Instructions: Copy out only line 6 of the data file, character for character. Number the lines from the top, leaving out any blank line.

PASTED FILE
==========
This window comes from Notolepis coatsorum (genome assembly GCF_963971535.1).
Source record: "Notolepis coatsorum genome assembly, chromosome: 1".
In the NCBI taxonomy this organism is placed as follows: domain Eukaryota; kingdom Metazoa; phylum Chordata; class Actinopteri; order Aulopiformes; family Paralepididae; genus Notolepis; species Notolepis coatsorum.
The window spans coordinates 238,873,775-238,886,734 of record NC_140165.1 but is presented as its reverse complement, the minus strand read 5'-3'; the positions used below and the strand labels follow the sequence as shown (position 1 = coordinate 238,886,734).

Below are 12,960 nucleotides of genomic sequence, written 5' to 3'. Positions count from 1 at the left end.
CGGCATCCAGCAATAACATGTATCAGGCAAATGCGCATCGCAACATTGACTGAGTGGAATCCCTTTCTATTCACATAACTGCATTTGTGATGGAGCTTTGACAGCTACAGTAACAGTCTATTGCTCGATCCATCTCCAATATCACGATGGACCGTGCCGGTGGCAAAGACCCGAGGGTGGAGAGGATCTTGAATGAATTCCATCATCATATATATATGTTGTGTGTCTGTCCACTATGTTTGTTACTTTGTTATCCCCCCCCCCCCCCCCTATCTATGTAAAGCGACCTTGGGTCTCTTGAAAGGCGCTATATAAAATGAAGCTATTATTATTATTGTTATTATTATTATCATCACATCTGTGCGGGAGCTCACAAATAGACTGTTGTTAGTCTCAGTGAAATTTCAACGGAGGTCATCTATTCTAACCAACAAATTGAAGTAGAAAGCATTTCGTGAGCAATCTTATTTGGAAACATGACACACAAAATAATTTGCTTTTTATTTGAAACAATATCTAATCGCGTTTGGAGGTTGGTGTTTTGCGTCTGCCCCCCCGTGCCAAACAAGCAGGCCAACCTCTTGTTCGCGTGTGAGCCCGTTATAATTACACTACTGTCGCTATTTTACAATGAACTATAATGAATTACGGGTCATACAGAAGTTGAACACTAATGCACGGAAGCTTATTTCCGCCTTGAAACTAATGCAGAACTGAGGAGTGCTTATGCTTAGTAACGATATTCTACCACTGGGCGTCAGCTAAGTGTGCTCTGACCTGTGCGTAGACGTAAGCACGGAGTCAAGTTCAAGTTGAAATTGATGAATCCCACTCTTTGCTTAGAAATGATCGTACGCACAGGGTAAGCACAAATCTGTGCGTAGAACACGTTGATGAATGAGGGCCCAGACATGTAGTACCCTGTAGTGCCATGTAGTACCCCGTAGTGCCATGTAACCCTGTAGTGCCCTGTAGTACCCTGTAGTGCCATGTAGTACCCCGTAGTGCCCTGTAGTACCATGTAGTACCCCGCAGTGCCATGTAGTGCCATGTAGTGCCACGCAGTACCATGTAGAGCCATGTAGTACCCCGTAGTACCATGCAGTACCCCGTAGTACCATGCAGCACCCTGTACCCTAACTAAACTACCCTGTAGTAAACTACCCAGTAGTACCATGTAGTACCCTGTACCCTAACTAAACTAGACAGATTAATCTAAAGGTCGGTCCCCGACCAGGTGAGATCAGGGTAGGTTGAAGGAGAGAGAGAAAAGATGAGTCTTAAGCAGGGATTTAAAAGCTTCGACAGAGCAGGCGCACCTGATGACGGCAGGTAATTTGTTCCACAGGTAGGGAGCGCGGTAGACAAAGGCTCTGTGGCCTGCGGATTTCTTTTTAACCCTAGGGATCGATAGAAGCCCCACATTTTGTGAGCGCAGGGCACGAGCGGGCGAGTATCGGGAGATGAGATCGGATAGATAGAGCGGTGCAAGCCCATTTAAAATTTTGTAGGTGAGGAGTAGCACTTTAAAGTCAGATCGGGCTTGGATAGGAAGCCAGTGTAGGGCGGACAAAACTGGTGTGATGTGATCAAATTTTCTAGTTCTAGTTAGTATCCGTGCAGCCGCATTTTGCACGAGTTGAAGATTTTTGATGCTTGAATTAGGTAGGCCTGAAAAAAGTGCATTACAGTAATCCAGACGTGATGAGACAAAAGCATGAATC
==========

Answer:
CGGCATCCAGCAATAACATGTATCAGGCAAATGCGCATCGCAACATTGACTGAGTGGAATCCCTTTCTATTCACATAACTGCATTTGTGATGGAGCTTTGACAGCTACAGTAACAGTCTATTGCTCGATCCATCTCCAATATCACGATGGACCGTGCCGGTGGCAAAGACCCGAGGGTGGAGAGGATCTTGAATGAATTCCATCATCATATATATATGTTGTGTGTCTGTCCACTATGTTTGTTACTTTGTTATCCCCCCCCCCCCCCCCTATCTATGTAAAGCGACCTTGGGTCTCTTGAAAGGCGCTATATAAAATGAAGCTATTATTATTATTGTTATTATTATTATCATCACATCTGTGCGGGAGCTCACAAATAGACTGTTGTTAGTCTCAGTGAAATTTCAACGGAGGTCATCTATTCTAACCAACAAATTGAAGTAGAAAGCATTTCGTGAGCAATCTTATTTGGAAACATGACACACAAAATAATTTGCTTTTTATTTGAAACAATATCTAATCGCGTTTGGAGGTTGGTGTTTTGCGTCTGCCCCCCCGTGCCAAACAAGCAGGCCAACCTCTTGTTCGCGTGTGAGCCCGTTATAATTACACTACTGTCGCTATTTTACAATGAACTATAATGAATTACGGGTCATACAGAAGTTGAACACTAATGCACGGAAGCTTATTTCCGCCTTGAAACTAATGCAGAACTGAGGAGTGCTTATGCTTAGTAACGATATTCTACCACTGGGCGTCAGCTAAGTGTGCTCTGACCTGTGCGTAGACGTAAGCACGGAGTCAAGTTCAAGTTGAAATTGATGAATCCCACTCTTTGCTTAGAAATGATCGTACGCACAGGGTAAGCACAAATCTGTGCGTAGAACACGTTGATGAATGAGGGCCCAGACATGTAGTACCCTGTAGTGCCATGTAGTACCCCGTAGTGCCATGTAACCCTGTAGTGCCCTGTAGTACCCTGTAGTGCCATGTAGTACCCCGTAGTGCCCTGTAGTACCATGTAGTACCCCGCAGTGCCATGTAGTGCCATGTAGTGCCACGCAGTACCATGTAGAGCCATGTAGTACCCCGTAGTACCATGCAGTACCCCGTAGTACCATGCAGCACCCTGTACCCTAACTAAACTACCCTGTAGTAAACTACCCAGTAGTACCATGTAGTACCCTGTACCCTAACTAAACTAGACAGATTAATCTAAAGGTCGGTCCCCGACCAGGTGAGATCAGGGTAGGTTGAAGGAGAGAGAGAAAAGATGAGTCTTAAGCAGGGATTTAAAAGCTTCGACAGAGCAGGCGCACCTGATGACGGCAGGTAATTTGTTCCACAGGTAGGGAGCGCGGTAGACAAAGGCTCTGTGGCCTGCGGATTTCTTTTTAACCCTAGGGATCGATAGAAGCCCCACATTTTGTGAGCGCAGGGCACGAGCGGGCGAGTATCGGGAGATGAGATCGGATAGATAGAGCGGTGCAAGCCCATTTAAAATTTTGTAGGTGAGGAGTAGCACTTTAAAGTCAGATCGGGCTTGGATAGGAAGCCAGTGTAGGGCGGACAAAACTGGTGTGATGTGATCAAATTTTCTAGTTCTAGTTAGTATCCGTGCAGCCGCATTTTGCACGAGTTGAAGATTTTTGATGCTTGAATTAGGTAGGCCTGAAAAAAGTGCATTACAGTAATCCAGACGTGATGAGACAAAAGCATGAATC